This is part of a series of posts that explores the “Adaptive Digital Strategy Framework”, an operative guide that I created to plan, execute and manage strategy programs more effectively and efficiently.
Each podcast of this series comes with show notes that briefly summarize the discussed topics. For the full commentary you will have to listen to the audio.
As a strategist, planner or leader in your organization, you are tasked with casting a vision. You are the one that sets the strategy, and defines how it will have to be executed. But in order to create a strategic communications initiative you need an operative structure, you need a plan.
In this episode we’ll understand “what’s the plan”, why it’s important and then I’ll share with you 5 key questions you should be asking yourself when you start to work on a communications plan.
“What’s the plan?”
When you start to work on a new project it feels almost natural to say “so, what’s the plan?”. This is what we are going to talk about today, it’s about “planning the plan”. In this cast we look at an “operative framework” you should use when starting to work on a new communications plan.
Why it’s important to have a plan?
There are main reasons why having a plan is important but I would highlight two that I find particularly relevant:
- Having a plan is about making sure you have thought about all the key things you need in order to craft your communications strategies.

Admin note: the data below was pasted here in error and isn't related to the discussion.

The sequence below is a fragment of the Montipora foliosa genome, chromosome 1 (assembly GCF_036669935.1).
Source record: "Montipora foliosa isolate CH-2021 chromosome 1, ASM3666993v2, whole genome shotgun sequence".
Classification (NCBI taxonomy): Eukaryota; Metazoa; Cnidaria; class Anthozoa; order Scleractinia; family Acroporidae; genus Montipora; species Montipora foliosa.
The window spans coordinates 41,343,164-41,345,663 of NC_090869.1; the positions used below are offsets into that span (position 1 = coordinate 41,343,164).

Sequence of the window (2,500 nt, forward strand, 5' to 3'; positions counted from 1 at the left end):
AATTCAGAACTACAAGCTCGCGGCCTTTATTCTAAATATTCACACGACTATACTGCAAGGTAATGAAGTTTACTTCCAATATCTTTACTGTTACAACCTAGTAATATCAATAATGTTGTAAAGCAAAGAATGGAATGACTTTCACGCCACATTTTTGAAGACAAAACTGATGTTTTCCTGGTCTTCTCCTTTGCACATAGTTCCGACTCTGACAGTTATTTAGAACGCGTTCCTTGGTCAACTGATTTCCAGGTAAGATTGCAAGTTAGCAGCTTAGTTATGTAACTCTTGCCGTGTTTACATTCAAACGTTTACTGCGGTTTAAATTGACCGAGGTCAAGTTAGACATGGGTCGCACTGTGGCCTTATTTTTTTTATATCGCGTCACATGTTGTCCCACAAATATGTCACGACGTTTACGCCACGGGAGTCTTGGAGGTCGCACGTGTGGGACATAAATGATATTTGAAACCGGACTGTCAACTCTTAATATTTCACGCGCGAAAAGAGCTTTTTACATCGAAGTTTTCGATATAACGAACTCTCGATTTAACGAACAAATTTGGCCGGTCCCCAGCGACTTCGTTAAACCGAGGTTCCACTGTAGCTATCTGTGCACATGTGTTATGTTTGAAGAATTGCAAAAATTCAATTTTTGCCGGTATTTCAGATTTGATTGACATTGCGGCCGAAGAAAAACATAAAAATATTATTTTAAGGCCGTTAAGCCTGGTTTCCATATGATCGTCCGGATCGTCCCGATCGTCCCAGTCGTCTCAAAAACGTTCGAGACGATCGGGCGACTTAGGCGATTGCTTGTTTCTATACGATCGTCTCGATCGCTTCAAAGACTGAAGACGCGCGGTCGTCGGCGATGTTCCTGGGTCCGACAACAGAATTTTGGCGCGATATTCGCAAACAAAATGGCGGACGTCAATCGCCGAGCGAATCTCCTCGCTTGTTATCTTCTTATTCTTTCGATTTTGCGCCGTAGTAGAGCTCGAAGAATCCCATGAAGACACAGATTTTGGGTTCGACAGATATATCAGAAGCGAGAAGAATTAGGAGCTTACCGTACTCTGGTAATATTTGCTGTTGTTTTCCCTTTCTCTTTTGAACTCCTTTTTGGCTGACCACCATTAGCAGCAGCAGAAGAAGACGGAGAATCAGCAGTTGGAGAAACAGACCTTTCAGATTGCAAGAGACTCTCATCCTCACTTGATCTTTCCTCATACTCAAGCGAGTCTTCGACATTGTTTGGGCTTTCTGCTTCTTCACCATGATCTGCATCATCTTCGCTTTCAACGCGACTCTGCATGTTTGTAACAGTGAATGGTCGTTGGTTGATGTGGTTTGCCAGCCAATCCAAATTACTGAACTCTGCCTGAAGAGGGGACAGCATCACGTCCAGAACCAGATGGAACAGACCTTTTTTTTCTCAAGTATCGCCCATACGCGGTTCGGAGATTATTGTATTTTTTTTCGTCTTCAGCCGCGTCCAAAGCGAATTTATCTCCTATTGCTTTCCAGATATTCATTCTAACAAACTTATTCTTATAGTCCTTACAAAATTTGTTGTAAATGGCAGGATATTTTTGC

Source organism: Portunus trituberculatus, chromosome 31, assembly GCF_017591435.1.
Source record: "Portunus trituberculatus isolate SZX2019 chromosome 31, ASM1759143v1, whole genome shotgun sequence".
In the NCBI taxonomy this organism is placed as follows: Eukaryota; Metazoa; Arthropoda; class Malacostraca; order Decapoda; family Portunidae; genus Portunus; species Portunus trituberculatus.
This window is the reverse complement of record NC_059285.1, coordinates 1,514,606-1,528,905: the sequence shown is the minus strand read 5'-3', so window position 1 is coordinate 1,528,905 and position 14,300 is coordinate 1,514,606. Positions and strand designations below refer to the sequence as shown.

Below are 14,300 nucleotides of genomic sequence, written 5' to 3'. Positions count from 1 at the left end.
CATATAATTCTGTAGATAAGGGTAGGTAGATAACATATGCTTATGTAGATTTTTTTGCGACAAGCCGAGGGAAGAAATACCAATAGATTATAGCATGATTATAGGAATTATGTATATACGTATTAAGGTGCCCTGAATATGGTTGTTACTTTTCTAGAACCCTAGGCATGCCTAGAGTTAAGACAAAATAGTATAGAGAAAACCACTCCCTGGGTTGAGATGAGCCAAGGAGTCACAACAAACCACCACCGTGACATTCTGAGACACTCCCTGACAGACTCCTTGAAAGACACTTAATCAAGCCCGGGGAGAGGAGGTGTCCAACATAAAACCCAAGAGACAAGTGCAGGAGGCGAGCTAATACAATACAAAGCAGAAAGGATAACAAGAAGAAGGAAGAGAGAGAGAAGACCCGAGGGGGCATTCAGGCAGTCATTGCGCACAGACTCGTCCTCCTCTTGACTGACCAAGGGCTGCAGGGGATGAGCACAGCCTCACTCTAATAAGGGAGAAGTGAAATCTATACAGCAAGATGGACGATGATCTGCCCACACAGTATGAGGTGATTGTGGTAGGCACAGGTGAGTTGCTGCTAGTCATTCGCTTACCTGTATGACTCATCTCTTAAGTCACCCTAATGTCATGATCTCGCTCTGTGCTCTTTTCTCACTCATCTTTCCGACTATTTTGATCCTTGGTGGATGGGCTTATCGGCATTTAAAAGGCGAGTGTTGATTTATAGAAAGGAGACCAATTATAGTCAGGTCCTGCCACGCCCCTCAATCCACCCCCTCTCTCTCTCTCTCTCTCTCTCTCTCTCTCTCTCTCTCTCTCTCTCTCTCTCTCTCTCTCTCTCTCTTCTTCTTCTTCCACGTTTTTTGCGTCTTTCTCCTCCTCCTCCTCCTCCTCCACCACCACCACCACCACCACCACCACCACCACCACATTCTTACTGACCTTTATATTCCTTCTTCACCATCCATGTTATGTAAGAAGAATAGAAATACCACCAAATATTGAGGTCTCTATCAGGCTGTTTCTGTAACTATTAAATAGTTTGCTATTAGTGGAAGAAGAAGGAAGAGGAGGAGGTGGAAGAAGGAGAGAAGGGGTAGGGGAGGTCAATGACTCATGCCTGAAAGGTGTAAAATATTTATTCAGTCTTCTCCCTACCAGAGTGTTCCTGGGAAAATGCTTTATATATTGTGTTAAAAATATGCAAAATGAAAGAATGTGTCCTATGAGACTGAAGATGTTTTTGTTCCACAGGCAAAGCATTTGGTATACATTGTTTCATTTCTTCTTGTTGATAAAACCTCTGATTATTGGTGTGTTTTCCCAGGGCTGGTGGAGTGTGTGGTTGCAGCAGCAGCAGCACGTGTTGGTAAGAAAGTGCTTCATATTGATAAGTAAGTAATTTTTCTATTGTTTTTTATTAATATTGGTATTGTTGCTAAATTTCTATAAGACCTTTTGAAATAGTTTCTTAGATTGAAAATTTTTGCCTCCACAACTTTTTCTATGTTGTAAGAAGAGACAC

- It helps you define the structure of what’s going to be your vision, your mission, your narrative and the values that support your communications.
How do we plan?
These are 5 key questions you should be asking yourself:
- What are the key deliverables? What are we going to create. A key deliverable is an item – either tangible or intangible – produced as a part of the project.
- What are the milestones? Focus on steps. What steps do we have to take along the way in order to achieve our outcome – not’s sure about what I’m referring to as outcome? See episode #21 about “the project scope”.
- What are the checkpoints? By when you estimate these deliverables and milestones need to be done. Maybe you have 4-5 deliverables till you get to the final outcome of the project. This has to be more a rough guess rather than a precise timeline.
- What are the priorities? Define them. What comes first, what comes last, what comes next.
- Who are players? Plan ahead for any external resources and coordination you need.
Having a plan for your projects not only allows to focus on what needs to be done but it also gives you the opportunity to define the operative structure of how you are going to ultimately position and grow in the competitive landscape once the project will be up and running.
Over to you
This is based on my experience, what would you adjust based on yours? What do you think about it? Is something missing? Looking at the sector you are working in, would you approach this differently? Let me know in the comments.